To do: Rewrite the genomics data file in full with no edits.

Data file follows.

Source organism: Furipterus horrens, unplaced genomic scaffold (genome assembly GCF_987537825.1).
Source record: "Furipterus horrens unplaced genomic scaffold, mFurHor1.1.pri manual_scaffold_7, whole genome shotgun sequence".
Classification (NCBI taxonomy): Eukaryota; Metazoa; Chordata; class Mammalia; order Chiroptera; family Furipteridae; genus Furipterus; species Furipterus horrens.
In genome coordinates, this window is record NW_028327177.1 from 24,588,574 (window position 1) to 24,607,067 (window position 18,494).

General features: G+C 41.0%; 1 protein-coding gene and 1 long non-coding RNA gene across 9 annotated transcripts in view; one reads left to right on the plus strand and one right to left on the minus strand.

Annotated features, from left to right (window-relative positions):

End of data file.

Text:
Source organism: Furipterus horrens, unplaced genomic scaffold (genome assembly GCF_987537825.1).
Source record: "Furipterus horrens unplaced genomic scaffold, mFurHor1.1.pri manual_scaffold_7, whole genome shotgun sequence".
Classification (NCBI taxonomy): Eukaryota; Metazoa; Chordata; class Mammalia; order Chiroptera; family Furipteridae; genus Furipterus; species Furipterus horrens.
In genome coordinates, this window is record NW_028327177.1 from 24,588,574 (window position 1) to 24,607,067 (window position 18,494).

General features: G+C 41.0%; 1 protein-coding gene and 1 long non-coding RNA gene across 9 annotated transcripts in view; one reads left to right on the plus strand and one right to left on the minus strand.

Annotated features, from left to right (window-relative positions):